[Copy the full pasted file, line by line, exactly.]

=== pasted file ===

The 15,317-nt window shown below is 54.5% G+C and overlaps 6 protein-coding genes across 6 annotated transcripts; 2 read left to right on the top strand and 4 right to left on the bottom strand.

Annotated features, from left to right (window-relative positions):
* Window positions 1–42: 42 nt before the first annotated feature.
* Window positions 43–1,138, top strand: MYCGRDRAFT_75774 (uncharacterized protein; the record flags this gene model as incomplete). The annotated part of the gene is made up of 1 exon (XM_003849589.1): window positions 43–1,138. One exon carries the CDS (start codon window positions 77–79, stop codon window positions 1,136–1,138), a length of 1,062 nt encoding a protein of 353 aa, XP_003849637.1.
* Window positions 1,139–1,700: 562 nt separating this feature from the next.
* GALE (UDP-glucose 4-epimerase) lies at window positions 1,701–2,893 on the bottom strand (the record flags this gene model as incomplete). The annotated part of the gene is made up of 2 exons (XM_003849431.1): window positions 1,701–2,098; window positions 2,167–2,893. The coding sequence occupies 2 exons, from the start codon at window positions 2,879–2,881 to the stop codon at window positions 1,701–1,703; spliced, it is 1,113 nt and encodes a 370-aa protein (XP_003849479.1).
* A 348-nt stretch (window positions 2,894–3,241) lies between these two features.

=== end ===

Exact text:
The 15,317-nt window shown below is 54.5% G+C and overlaps 6 protein-coding genes across 6 annotated transcripts; 2 read left to right on the top strand and 4 right to left on the bottom strand.

Annotated features, from left to right (window-relative positions):
* Window positions 1–42: 42 nt before the first annotated feature.
* Window positions 43–1,138, top strand: MYCGRDRAFT_75774 (uncharacterized protein; the record flags this gene model as incomplete). The annotated part of the gene is made up of 1 exon (XM_003849589.1): window positions 43–1,138. One exon carries the CDS (start codon window positions 77–79, stop codon window positions 1,136–1,138), a length of 1,062 nt encoding a protein of 353 aa, XP_003849637.1.
* Window positions 1,139–1,700: 562 nt separating this feature from the next.
* GALE (UDP-glucose 4-epimerase) lies at window positions 1,701–2,893 on the bottom strand (the record flags this gene model as incomplete). The annotated part of the gene is made up of 2 exons (XM_003849431.1): window positions 1,701–2,098; window positions 2,167–2,893. The coding sequence occupies 2 exons, from the start codon at window positions 2,879–2,881 to the stop codon at window positions 1,701–1,703; spliced, it is 1,113 nt and encodes a 370-aa protein (XP_003849479.1).
* A 348-nt stretch (window positions 2,894–3,241) lies between these two features.